Archives at the National Centre for Biological Sciences

Public Lecture Series

Monthly talks framed around explorations in and around histories of science. Discussions by archivists, historians, teachers, journalists, scientists and others. 


Letters Swallow Themselves in Seconds
Anuja Ghosalkar


Friday, 4pm, Mar 15 2019
Lecture Hall-1 (Haapus), NCBS



The title of the lecture-performance is a line from Naomi Shihab Nye’s poem, Burning the Old Year. It is a reflection on a year gone by, where friends exchange letters, people make shopping lists, write partial poems —a poetic take on time, quotidian objects and absence.

Using the poem as a point of entry, the lecture-performance will look at the ephemeral and constantly changing characteristic of an archive. Using letters from the Archives at NCBS and audience participation, Letters Swallow Themselves in Seconds will examine the possibility of performance as an act of archiving. What happens when letters, notes, meant as private correspondence are read publicly? Is that document altered forever? Or does it retreat to its quiet, dusty corner in a file or into digital anonymity? Are archives thriving ecosystems that exit without human intervention? Does artistic intervention enliven an archive? Part performance, part-lecture, the attempt will be to explore the archive as a site from which performance making is possible. If one were to look at social media in its varied iterations constantly producing documents, what would the role of archiving be? Finally, do absences in the archive shout louder than what it allows in its folds?

Burning the Old Year

-           Naomi Shihab Nye

Letters swallow themselves in seconds.
Notes friends tied to the doorknob,
transparent scarlet paper,
sizzle like moth wings,
marry the air.
So much of any year is flammable,
lists of vegetables, partial poems.
Orange swirling flame of days,
so little is a stone.
Where there was something and suddenly isn’t,
an absence shouts, celebrates, leaves a space.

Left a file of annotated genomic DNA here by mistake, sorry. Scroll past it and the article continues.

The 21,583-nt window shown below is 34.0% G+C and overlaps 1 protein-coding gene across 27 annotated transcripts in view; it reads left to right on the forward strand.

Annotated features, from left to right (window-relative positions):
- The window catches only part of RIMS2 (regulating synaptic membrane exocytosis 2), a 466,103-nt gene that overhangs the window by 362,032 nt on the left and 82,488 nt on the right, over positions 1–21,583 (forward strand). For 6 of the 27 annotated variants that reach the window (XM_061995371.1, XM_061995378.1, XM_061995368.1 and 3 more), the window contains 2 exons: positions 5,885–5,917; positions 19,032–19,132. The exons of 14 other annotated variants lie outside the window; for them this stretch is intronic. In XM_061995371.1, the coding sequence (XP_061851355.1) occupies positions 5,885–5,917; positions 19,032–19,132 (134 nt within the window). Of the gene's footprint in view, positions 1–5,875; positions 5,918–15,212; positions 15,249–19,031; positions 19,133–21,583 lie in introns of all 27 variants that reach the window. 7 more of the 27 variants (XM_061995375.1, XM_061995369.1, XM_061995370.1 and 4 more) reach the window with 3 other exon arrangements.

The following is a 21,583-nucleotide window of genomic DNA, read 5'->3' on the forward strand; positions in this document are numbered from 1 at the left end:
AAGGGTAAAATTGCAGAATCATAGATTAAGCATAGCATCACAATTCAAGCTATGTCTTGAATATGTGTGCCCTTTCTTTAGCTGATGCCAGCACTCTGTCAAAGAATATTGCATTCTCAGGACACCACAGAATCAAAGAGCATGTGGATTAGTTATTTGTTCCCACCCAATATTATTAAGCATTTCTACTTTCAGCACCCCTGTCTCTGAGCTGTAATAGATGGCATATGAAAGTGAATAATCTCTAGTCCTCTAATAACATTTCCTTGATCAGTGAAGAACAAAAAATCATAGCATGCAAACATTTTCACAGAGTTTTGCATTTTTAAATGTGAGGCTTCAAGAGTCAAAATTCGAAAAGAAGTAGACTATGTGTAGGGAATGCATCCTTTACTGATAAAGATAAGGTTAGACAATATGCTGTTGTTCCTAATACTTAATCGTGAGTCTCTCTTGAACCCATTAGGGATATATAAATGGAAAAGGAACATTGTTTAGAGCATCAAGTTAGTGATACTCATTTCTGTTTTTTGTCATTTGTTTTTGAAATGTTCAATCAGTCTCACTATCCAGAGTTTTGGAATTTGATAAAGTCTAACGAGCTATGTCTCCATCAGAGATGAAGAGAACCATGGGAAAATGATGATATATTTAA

I begin again with the smallest numbers.
Quick dance, shuffle of losses and leaves,
only the things I didn’t do
crackle after the blazing dies.

Speaker Bio:

Anuja Ghosalkar is a Bangalore based artist. She is the founder  of Drama Queen, a Documentary theatre company, that focusses on personal histories & archival absences to extend the idea of theatre to create audacious work. Undocumented narratives, gender in performance, research and iterations around form and process are critical to her performance and pedagogical work. Drama Queen’s debut show, Lady Anandi was written while she was an artist-in-residence at Art Lab Gnesta, Sweden. In the Reading Room, she blurs the boundary between audience and performer, where 10 strangers read personal letters alongside public ones. Her newest work, Walk Back to Look was a site -specific performance commissioned by the Serendipity Arts Festival 2018, it offered a counter beat to the frenetic rhythm of Panjim Municipal Market and Kadamba bus stand. In the past, Anuja has worked at India Foundation for the Arts, Experimenta, in curating and teaching cinema, & as an independent researcher with University of Westminster. Through Drama Queen, she evolving a unique form of Documentary theatre in India. The aim is to build pedagogy around this form through an international workshop series, leading to Asia’s first festival of Documentary theatre in 2020.